Purdue University - High EnergyPhysics

CLEO III Silicon Group


People who contributed to Si3

Summary of Current Status of Production at Purdue

CLEO Si3 Meeting Minutes and Transparencies


Si3 Review Committee Document

Si3 Review Committee Document Draft 2

New: Live Action Video from the CLEO Experimental Hall

CLEO III Silicon Upgrade Photographs and Figures


404 Post


Si3 in the news

Various PR plots in postscript

Recent Talks


Other CLEO Web Pages
The Cornell CLEO Homepage

The CLEO III Upgrade-Cornell

Cornell - assorted CLEO pictures (by Chris Bebek)

Pablo Hopman's Silicon Pages

OSU Silicon group sites
Electronics and Hybrids

Status Reports

OU Silicon Group-Detector Testing and Flex Circuits

Wayne State University - CLEO III Interaction Region and Beam Pipe

Updated: December 17, 1999

The Si3 Group November 30, 1999 with the complete layer 3/4 assembly which contains (about 80% of the silicon). L-R Eric Reber (undergrad), Ian Shipsey (Professor), Steve Kane (undergrad), Kirk Arndt (Engineer), David Miller (Professor), Tom Smith (Technician), Jim Fast (Sr. Scientist), Jik Lee (Research Scientist).

Particle Physics for 7 year olds- Photographs of children who painted the shipping crate. Thank-you notes from the children. Journal & Courier article (which explains how the children came to be involved). Physics for 4 year olds - thank you notes, pictures. Hillcrest Elementary, Delphi, February 12, 2002 thank you notes and photos. Happy Hollow Elementary, West Lafayette, February 27, 2002 thank you notes.

Our latest picture of the silicon detector 11/27/99 is at: CLEO III Silicon Detector Outer Layers (warning this is a high resolution picture).

Pictures of the layer 1 and 2 assembly are at clamshell pictures.

The layer 3 and 4 subassembly journey from West Lafayette to Ithaca.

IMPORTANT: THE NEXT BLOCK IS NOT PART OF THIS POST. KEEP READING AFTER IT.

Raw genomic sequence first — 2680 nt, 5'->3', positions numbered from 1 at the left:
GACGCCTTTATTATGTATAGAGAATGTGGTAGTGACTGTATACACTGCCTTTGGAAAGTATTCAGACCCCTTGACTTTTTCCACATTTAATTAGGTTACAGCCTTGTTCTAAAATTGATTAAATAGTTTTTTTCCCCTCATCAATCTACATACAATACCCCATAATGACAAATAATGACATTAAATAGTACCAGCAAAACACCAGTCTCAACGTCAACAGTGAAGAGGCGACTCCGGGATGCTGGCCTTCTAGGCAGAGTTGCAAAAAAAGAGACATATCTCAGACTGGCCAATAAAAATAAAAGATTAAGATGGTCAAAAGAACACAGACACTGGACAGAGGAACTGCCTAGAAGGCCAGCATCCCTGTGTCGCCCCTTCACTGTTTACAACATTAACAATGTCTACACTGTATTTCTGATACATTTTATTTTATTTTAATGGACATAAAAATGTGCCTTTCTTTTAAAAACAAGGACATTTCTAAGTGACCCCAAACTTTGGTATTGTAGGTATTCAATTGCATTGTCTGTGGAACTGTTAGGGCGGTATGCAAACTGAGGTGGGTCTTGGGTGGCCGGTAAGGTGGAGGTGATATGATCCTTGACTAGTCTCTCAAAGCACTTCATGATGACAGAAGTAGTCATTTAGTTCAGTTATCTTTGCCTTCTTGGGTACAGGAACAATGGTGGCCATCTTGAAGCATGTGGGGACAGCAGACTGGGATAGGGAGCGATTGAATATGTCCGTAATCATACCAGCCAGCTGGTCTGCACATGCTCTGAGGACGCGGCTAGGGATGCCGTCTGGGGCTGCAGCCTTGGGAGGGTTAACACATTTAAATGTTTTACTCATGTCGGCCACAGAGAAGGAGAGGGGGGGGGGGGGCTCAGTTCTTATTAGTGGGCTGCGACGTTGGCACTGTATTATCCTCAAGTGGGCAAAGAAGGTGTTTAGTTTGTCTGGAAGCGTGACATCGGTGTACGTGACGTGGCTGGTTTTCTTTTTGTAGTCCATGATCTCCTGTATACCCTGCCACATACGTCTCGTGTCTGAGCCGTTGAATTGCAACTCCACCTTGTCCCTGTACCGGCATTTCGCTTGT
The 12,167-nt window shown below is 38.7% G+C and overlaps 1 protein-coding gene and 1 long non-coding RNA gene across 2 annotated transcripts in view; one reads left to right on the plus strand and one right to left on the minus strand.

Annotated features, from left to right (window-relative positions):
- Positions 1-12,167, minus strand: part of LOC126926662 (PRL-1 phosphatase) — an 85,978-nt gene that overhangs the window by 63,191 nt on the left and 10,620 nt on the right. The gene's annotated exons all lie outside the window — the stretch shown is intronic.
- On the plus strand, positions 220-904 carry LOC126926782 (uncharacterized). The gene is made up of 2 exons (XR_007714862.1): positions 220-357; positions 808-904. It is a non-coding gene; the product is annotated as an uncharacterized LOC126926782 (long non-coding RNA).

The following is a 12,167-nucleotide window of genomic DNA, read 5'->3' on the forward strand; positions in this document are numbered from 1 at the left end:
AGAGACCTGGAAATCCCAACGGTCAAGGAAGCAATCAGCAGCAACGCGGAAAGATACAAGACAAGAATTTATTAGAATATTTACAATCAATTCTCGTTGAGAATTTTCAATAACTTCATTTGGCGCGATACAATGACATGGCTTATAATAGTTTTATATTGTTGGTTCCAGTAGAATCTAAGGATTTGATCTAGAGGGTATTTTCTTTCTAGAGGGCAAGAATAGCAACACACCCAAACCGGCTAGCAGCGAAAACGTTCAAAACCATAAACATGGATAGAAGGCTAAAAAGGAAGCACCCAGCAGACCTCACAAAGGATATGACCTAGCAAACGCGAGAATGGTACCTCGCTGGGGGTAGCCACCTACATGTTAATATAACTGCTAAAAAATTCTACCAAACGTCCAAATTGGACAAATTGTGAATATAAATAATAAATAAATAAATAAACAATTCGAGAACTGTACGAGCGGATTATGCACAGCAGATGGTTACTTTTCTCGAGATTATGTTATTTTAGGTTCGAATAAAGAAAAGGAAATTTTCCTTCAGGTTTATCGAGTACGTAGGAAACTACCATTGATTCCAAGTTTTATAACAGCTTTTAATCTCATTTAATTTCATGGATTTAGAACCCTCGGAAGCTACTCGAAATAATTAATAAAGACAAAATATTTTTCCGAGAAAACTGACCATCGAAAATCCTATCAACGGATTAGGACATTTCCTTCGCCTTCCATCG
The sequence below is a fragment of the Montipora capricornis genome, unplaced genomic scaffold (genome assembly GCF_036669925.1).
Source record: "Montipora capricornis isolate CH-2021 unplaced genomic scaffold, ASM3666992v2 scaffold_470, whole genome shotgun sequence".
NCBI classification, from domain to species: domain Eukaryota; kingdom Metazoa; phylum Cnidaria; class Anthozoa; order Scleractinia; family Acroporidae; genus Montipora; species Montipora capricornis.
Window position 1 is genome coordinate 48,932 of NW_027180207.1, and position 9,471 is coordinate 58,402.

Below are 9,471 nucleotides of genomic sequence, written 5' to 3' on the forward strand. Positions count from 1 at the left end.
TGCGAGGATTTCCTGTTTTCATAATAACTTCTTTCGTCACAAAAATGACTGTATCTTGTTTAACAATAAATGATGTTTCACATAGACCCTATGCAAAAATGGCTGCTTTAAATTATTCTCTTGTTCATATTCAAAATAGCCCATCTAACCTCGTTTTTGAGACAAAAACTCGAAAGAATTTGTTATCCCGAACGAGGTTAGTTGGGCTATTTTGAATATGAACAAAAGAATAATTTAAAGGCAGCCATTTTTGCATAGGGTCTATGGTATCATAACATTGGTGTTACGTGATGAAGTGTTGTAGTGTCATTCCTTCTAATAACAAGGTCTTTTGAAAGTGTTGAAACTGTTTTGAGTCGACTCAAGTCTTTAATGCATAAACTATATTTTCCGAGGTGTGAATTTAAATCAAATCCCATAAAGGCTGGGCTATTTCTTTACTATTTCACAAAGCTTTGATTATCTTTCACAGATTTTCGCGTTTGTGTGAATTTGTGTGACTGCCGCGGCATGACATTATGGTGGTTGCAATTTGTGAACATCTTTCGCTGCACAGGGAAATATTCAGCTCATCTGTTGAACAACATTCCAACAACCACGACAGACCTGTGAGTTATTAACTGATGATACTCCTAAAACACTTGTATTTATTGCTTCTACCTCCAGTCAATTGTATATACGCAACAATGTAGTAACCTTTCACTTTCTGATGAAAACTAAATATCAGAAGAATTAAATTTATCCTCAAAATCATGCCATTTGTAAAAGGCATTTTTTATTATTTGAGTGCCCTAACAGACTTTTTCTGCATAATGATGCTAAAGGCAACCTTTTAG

Why did we build a silicon detector?

The Origin of Matter:
At the beginning of the Universe all the energy and matter we see today was squeezed into a space much less than 1 millimeter across. This confinement produced a very dense state in which heavy subatomic particles could exist. When most subatomic particles decay they produce equal amounts of stable matter and anti-matter, which subsequently meet and annihilate producing energy in the form of light. Today's Universe has about 109 times as much light as matter, and no anti-matter. It is conjectured that when certain subatomic particles, such as the beauty quark, decay they do so producing slightly more matter than anti-matter, so that after annihilation a small amount of matter remains. Similar processes during the period 10-35 to 10-12 seconds after the birth of the Universe may have given rise to the matter that permits us to exist.

To test this hypothesis the Purdue CLEO group is part of a 22 university CLEO experiment which collides electrons with positrons to produce beauty quarks at the Cornell Electron Storage Ring. As part of an upgrade to the experiment the Purdue group is leading the construction of a silicon vertex detector (Si3) which is based on microelectronic technology similar to a video camera. Si3 is a very precise, accurate and fast array of 450,000 cameras that detects the birth and death of the beauty quark, whose existence lasts for a trillionth of a second. Si3 is the most advanced detector of its type ever constructed at a university.

Above: The 450,000 cameras, each 50 microns apart, are electrically connected to each other by tiny hair-like wires using a technique called wirebonding. In this picture forty wirebonds are visible. The dime sets the scale. For Si3 half a million wirebonds were made at Purdue.

Much more detail can be found in articles by John Ellis (CERN), Ian Shipsey (Purdue) and the Purdue Univeristy News Service.

This research is supported by the United States National Science Foundation NYI Young Investigator Award 9257444, The United States Department of Energy grant DE-FG02-91ER40681 The Department of Physics, Purdue University, the School of Science, Purdue University and Purdue University.